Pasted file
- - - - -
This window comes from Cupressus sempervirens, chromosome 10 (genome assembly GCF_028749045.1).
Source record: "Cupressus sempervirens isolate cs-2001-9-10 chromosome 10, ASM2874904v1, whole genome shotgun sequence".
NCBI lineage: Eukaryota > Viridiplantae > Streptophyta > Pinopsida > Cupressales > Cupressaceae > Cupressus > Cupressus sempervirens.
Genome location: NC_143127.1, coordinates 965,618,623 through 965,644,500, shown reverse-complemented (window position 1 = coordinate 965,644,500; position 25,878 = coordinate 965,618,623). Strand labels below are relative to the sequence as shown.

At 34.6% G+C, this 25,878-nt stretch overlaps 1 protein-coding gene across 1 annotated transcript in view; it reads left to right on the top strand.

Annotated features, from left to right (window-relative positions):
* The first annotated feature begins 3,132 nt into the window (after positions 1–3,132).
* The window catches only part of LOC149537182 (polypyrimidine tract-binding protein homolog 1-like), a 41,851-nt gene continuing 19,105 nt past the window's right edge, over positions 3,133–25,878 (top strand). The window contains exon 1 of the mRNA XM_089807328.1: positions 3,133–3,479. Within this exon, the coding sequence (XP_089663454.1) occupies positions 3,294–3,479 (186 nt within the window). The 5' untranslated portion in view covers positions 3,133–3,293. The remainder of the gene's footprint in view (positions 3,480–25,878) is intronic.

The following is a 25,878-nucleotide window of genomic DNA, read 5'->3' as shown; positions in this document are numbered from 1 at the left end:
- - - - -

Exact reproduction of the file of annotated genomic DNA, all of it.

This window comes from Cupressus sempervirens, chromosome 10 (genome assembly GCF_028749045.1).
Source record: "Cupressus sempervirens isolate cs-2001-9-10 chromosome 10, ASM2874904v1, whole genome shotgun sequence".
NCBI lineage: Eukaryota > Viridiplantae > Streptophyta > Pinopsida > Cupressales > Cupressaceae > Cupressus > Cupressus sempervirens.
Genome location: NC_143127.1, coordinates 965,618,623 through 965,644,500, shown reverse-complemented (window position 1 = coordinate 965,644,500; position 25,878 = coordinate 965,618,623). Strand labels below are relative to the sequence as shown.

At 34.6% G+C, this 25,878-nt stretch overlaps 1 protein-coding gene across 1 annotated transcript in view; it reads left to right on the top strand.

Annotated features, from left to right (window-relative positions):
* The first annotated feature begins 3,132 nt into the window (after positions 1–3,132).
* The window catches only part of LOC149537182 (polypyrimidine tract-binding protein homolog 1-like), a 41,851-nt gene continuing 19,105 nt past the window's right edge, over positions 3,133–25,878 (top strand). The window contains exon 1 of the mRNA XM_089807328.1: positions 3,133–3,479. Within this exon, the coding sequence (XP_089663454.1) occupies positions 3,294–3,479 (186 nt within the window). The 5' untranslated portion in view covers positions 3,133–3,293. The remainder of the gene's footprint in view (positions 3,480–25,878) is intronic.

The following is a 25,878-nucleotide window of genomic DNA, read 5'->3' as shown; positions in this document are numbered from 1 at the left end: